UK police break up COVID rule-breaching wedding with 150 guests

LONDON (Reuters) – British police said on Friday they had broken up a wedding with about 150 guests in violation of COVID-19 lockdown rules, which only allow six people to attend.

Weddings are currently supposed to take place only under “exceptional circumstances”.

However, officers found a large gathering in Stamford Hill, in north London, with the windows covered to stop people seeing inside. The organizer of the wedding could be fined up to 10,000 pounds ($13,700), and five others were issued 200-pound penalties.

The police had initially reported that some 400 people had attended the wedding. An investigation has been launched to identify further offences.

“This was a completely unacceptable breach of the law,” said Detective Chief Superintendent Marcus Barnett. “People across the country are making sacrifices by cancelling or postponing weddings and other celebrations, and there is no excuse for this type of behavior.”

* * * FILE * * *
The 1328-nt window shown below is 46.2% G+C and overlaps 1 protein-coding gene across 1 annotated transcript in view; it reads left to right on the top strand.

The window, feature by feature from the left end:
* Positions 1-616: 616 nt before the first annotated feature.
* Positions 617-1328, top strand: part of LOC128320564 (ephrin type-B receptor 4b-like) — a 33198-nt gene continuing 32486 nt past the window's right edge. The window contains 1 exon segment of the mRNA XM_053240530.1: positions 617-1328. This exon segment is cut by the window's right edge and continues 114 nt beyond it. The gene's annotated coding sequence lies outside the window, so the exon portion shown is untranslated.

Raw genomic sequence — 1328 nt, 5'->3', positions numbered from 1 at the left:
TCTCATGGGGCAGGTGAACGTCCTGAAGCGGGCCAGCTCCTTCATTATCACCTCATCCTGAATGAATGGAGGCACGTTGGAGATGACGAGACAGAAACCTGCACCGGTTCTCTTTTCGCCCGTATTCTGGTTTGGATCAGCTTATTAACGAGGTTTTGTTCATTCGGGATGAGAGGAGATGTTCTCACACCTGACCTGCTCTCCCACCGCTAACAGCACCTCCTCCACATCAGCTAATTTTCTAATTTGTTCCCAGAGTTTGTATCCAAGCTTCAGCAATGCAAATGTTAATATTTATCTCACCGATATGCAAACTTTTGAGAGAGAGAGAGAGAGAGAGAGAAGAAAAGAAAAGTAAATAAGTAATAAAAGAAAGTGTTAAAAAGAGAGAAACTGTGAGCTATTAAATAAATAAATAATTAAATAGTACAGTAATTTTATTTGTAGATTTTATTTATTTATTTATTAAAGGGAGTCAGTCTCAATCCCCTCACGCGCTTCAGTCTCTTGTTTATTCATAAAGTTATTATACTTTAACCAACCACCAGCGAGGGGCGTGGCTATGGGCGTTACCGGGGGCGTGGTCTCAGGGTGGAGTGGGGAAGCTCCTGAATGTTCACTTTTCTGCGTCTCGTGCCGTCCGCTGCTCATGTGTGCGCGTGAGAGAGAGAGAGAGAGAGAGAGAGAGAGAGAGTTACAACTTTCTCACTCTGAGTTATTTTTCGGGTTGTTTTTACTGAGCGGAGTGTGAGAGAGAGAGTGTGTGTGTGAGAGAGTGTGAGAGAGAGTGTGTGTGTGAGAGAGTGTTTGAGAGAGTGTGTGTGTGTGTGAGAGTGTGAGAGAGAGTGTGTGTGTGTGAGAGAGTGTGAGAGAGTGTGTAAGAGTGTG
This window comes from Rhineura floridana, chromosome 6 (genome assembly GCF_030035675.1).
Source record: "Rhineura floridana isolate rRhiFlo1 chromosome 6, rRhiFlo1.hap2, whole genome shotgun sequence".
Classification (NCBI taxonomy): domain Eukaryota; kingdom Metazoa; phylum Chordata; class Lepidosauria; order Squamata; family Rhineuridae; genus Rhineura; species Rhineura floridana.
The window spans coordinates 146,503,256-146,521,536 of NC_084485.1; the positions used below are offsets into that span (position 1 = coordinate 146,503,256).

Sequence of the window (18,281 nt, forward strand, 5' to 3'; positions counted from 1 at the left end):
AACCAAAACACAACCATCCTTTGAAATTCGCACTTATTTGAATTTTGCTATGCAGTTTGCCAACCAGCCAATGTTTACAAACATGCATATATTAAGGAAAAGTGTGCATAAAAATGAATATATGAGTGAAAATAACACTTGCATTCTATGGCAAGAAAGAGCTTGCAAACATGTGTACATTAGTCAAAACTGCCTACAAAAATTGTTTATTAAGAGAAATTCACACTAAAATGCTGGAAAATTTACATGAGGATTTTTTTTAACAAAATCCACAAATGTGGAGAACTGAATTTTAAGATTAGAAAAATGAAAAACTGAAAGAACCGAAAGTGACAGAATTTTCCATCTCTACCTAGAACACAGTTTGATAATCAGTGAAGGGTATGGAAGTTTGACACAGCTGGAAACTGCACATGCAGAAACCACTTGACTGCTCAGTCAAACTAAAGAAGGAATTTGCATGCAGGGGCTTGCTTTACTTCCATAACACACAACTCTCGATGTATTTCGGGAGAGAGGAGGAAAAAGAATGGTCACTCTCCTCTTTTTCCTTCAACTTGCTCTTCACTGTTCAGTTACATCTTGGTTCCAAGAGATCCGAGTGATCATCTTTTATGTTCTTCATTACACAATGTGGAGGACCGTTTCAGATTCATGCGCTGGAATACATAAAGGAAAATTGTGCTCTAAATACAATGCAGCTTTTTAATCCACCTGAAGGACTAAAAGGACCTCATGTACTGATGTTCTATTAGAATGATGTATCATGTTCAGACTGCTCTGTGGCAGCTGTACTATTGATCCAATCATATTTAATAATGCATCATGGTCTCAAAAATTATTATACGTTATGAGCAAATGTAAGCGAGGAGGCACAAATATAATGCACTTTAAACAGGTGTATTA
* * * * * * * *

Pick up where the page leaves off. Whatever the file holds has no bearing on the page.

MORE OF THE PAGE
The wedding took place at the Yesodey Hatorah Girls School, which serves Haredi Jewish families in the area, home to the biggest Orthodox Jewish community in Europe.

“We are absolutely horrified about last night’s event and condemn it in the strongest possible terms,” the school said in a statement. An outside organization was responsible for letting out its hall and it had no knowledge of the wedding, the school added.

Coronavirus cases have soared in Britain since the end of last year following the outbreak of a new, more contagious variant of the virus, which has led to the imposition of lockdowns across the United Kingdom.

The number of daily cases has fallen from a high of almost 70,000 on Jan. 8 to around 40,000 in recent days, but authorities are concerned that too many people are breaking the rules, meaning the virus keeps spreading.

On Thursday, British interior minister Priti Patel said those who broke lockdown restrictions faced punishment by police and announced a new 800-pound fine for those who attended house parties.

($1 = 0.7320 pounds)

(Reporting by Michael Holden; additional reporting by James Davey, editing by William James and Gareth Jones)